To Container or not to Container…

That is the question my husband and I both asked ourselves before moving to Brazil. However, we looked around our apartment in New Haven and found that the total amount of the IKEA furniture did not amount to the cost and hassle to rent a container and ship our stuff to Brazil, so we opted not to container. My sister and brother in-laws on the other hand opted to container. They spent approximately $7500 dollars or R$18,000 to ship their stuff and it took almost exactly three months (their stuff finally arrived last week).

I think that in some situations renting a container is a good option, mainly because everything in Brazil is so expensive. But R$18000 is a lot of money and if you are going to make this choice it should not be taken lightly. I mean for us the choice was easy because my husband and I were still living like college students at the time and we really didn’t have a lot of nice furniture. But for a family who has built a collection of nice things, this might be the right choice.

A couple of things to keep in mind before you make this decision:

1. Will all of your stuff fit in the container? My in-laws actually had the opposite problem where they had plenty of extra room but were still paying the premium price. So they shipped items for friends and family (including us!)

2. Will all of your things fit in apartment in Sao Paulo? Real estate is at a premium here in Sao Paulo and square footage is expensive! Even to rent. My in-laws could only afford a 645 sq ft apartment but have enough stuff for a 1200 sq ft apartment.

3. Will your appliances fit in an apartment in Sao Paulo? Everything here is smaller, even the appliances and space is again limited. But I get that in the US things are bigger and better (and cheaper) but be realistic. My in-laws bought a huge two door refrigerator in the US and now they have to spend more money to move their sink to fit it in their apartment. Also their washer and dryer are so big they won’t pass the door into the laundry room. (Just and FYI, their American refrigerator would cost R$10000 here in Brazil – I told them they should sell it, buy one that fits and use the remaining money to pay off the container).

4. Be prepared to wait. Originally, the container should have arrived two months after it was shipped from the US but of course this is Brazil and their stuff was delivered to the wrong port. They then had to wait for another ship to come along and pick up their container and deliver it to the right port. Meanwhile my in-laws had to pay for the extra time it took for the rental of the container and the extra rental time at the port.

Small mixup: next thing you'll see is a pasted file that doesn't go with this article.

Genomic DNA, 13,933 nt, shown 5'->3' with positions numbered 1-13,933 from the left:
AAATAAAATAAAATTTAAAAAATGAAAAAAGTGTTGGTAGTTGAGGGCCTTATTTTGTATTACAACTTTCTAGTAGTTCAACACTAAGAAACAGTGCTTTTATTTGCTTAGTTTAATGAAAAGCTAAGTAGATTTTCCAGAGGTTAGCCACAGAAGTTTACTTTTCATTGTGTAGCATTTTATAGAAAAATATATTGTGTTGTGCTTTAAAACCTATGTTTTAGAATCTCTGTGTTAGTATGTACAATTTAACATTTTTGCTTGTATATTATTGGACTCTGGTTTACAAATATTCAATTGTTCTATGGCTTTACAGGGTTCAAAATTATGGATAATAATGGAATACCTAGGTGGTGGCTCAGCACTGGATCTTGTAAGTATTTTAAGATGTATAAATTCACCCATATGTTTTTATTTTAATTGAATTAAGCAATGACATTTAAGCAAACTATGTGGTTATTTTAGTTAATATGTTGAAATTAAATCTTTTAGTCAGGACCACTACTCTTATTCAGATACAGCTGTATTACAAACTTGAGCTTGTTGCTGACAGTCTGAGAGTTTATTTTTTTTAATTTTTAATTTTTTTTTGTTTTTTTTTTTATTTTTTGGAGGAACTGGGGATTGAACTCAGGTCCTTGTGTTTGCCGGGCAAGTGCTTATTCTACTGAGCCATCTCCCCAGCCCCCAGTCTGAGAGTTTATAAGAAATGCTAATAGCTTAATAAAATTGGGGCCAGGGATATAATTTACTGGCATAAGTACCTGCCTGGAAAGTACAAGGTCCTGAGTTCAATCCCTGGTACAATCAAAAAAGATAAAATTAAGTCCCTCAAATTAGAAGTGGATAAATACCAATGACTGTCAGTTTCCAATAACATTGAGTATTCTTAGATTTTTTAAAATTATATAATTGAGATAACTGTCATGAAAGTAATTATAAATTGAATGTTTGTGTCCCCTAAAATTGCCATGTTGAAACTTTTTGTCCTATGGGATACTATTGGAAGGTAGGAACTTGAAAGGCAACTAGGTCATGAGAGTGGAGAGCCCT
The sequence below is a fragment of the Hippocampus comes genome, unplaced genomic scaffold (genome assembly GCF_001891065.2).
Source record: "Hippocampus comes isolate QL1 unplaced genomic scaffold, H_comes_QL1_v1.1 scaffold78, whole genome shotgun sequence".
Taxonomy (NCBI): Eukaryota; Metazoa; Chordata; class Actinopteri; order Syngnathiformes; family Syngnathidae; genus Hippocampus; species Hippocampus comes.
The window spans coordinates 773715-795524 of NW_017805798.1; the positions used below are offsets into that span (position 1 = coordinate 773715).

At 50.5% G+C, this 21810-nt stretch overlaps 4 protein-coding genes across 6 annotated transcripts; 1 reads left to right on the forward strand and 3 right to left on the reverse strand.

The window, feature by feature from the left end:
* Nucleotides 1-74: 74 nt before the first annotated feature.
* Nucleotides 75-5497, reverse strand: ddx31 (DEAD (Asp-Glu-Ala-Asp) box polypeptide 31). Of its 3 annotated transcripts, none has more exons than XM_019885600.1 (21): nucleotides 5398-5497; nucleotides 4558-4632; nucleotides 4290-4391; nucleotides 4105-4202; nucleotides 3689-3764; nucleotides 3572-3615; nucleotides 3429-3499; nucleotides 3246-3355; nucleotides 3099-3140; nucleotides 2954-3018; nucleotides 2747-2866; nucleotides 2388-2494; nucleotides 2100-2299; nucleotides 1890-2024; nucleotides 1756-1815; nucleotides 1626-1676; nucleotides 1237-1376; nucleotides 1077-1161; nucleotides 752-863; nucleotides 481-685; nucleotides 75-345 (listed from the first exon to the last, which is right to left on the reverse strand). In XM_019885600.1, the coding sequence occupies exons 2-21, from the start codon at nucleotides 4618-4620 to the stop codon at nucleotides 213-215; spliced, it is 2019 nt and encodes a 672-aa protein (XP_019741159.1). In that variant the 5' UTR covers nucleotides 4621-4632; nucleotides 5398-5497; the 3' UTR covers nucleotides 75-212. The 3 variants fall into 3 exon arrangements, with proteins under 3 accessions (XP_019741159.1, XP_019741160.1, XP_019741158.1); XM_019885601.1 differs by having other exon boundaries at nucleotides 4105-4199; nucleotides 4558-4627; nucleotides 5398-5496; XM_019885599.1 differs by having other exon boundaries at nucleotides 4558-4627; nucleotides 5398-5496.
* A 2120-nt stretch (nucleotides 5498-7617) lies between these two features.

5. What will you do in the meantime? My in-laws were lucky because they had us to stay with and help from my husband’s parents. But if you don’t have a place to stay while you are waiting (either here or in the US), you have two options. One, you can stay in a completely empty apartment for two to three months or two – you can stay at a hotel.

Every person who moves to Brazil has a different set of circumstances; some people only plan to stay for a short time, while others plan to make their life here. Whatever your situation, take the time to really weigh the pros and cons of renting a container because you could do a lot with R$18000. One of the things I love most about living in Brazil is living more simply and not feeling the pressure of needing so many things.

If you have any of your own container stories feel free to share!





In general Brazilians are not known for their safety habits. My husband (who is Brazilian) says, “Brazilians are reckless, it’s part of our culture.” Last January the world watched the devastation of a fire in a Brazilian club in the city of Santa Maria that killed approximately 242 people (mainly 20 year olds). But that is not surprising to me because there are no fire alarms in our own apartment building. In fact of all the apartments I’ve been to in Sao Paulo and Rio de Janeiro, I have yet to see a smoke alarm. When my son was born I made my husband buy one for the ridiculous price of R$70.00 ($30.00).

Even before my son starting crawling (he’s now walking), I began talking to my husband about childproofing. He thought I was crazy, he argued that his parents never childproofed their house and he is fine. My response was that I too rode in a car without a seat belt when I was little (there were no seat belt laws in the US then) but we were the lucky ones. Just because I never got into a car accident it doesn’t mean another child did and died. Do we really want our child to be one of the unlucky ones? My husband finally conceded and we child proofed.

Things in Brazil are slowly changing. Around the time when I moved here they passed a law requiring children to ride in a car seat. However, I still see people holding babies in cars and I once saw a four year old bouncing around a car without a seat belt. So even though Brazilians have laws in place a lot more education needs to be done.

Recently I have seen a campaign on TV called CRIANÇA SEGURA. It is all about child safety and childproofing. The ads are actually really clever and even a person who doesn’t understand portuguese can get the idea.

This is one of my favorites; it is called Prevention: Poisonous Products. The translation is, “Juice, little juice, and it’s strawberry! I love strawberry juice! I want it.” Then the tag line reads “Use your imagination. They are going to use theirs.”

The Brazilian website has the two other videos if you are interested, plus many facts about child safety (all in portuguese of course).



Chato (male)/Chata (Female) (Shah-too)= Stubborn, Annoying, Boring

My husband taught me the word chato and it explained that it means boring or annoying. For example, you can say; you are being a chato. Now every time he is being annoying I say to him, “Chato!” One day he said, “I don’t like this, you using my own language against me.